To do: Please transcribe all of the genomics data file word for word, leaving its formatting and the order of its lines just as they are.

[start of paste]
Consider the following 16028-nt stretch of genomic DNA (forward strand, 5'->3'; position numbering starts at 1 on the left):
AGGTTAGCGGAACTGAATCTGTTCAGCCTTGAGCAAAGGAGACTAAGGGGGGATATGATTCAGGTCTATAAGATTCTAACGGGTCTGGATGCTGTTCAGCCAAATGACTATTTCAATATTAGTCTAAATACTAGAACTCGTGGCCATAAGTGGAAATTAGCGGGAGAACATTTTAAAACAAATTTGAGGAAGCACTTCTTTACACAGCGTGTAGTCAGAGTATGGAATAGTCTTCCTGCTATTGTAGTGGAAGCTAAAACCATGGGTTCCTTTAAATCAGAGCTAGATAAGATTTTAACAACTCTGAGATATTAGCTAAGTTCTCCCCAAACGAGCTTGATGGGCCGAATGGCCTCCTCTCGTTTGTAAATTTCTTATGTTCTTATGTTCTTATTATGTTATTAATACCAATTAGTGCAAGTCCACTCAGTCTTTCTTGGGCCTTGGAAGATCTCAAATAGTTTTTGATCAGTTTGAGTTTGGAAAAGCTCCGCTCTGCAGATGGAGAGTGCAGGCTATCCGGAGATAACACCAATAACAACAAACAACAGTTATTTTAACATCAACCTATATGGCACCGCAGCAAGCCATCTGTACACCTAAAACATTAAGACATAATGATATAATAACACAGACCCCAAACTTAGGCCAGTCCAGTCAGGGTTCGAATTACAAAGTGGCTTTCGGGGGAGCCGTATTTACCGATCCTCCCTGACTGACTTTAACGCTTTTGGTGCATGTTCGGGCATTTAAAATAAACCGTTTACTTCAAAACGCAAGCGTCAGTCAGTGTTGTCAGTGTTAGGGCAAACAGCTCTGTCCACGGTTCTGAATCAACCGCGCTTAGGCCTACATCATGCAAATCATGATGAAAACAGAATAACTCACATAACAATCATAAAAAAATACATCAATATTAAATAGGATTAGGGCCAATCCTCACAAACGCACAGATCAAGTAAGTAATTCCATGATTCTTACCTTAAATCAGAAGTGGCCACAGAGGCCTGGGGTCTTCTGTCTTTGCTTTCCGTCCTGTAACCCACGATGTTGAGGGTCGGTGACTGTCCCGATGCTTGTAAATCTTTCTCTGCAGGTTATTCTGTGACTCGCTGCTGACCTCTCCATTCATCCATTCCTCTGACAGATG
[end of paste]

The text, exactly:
Consider the following 16028-nt stretch of genomic DNA (forward strand, 5'->3'; position numbering starts at 1 on the left):
AGGTTAGCGGAACTGAATCTGTTCAGCCTTGAGCAAAGGAGACTAAGGGGGGATATGATTCAGGTCTATAAGATTCTAACGGGTCTGGATGCTGTTCAGCCAAATGACTATTTCAATATTAGTCTAAATACTAGAACTCGTGGCCATAAGTGGAAATTAGCGGGAGAACATTTTAAAACAAATTTGAGGAAGCACTTCTTTACACAGCGTGTAGTCAGAGTATGGAATAGTCTTCCTGCTATTGTAGTGGAAGCTAAAACCATGGGTTCCTTTAAATCAGAGCTAGATAAGATTTTAACAACTCTGAGATATTAGCTAAGTTCTCCCCAAACGAGCTTGATGGGCCGAATGGCCTCCTCTCGTTTGTAAATTTCTTATGTTCTTATGTTCTTATTATGTTATTAATACCAATTAGTGCAAGTCCACTCAGTCTTTCTTGGGCCTTGGAAGATCTCAAATAGTTTTTGATCAGTTTGAGTTTGGAAAAGCTCCGCTCTGCAGATGGAGAGTGCAGGCTATCCGGAGATAACACCAATAACAACAAACAACAGTTATTTTAACATCAACCTATATGGCACCGCAGCAAGCCATCTGTACACCTAAAACATTAAGACATAATGATATAATAACACAGACCCCAAACTTAGGCCAGTCCAGTCAGGGTTCGAATTACAAAGTGGCTTTCGGGGGAGCCGTATTTACCGATCCTCCCTGACTGACTTTAACGCTTTTGGTGCATGTTCGGGCATTTAAAATAAACCGTTTACTTCAAAACGCAAGCGTCAGTCAGTGTTGTCAGTGTTAGGGCAAACAGCTCTGTCCACGGTTCTGAATCAACCGCGCTTAGGCCTACATCATGCAAATCATGATGAAAACAGAATAACTCACATAACAATCATAAAAAAATACATCAATATTAAATAGGATTAGGGCCAATCCTCACAAACGCACAGATCAAGTAAGTAATTCCATGATTCTTACCTTAAATCAGAAGTGGCCACAGAGGCCTGGGGTCTTCTGTCTTTGCTTTCCGTCCTGTAACCCACGATGTTGAGGGTCGGTGACTGTCCCGATGCTTGTAAATCTTTCTCTGCAGGTTATTCTGTGACTCGCTGCTGACCTCTCCATTCATCCATTCCTCTGACAGATG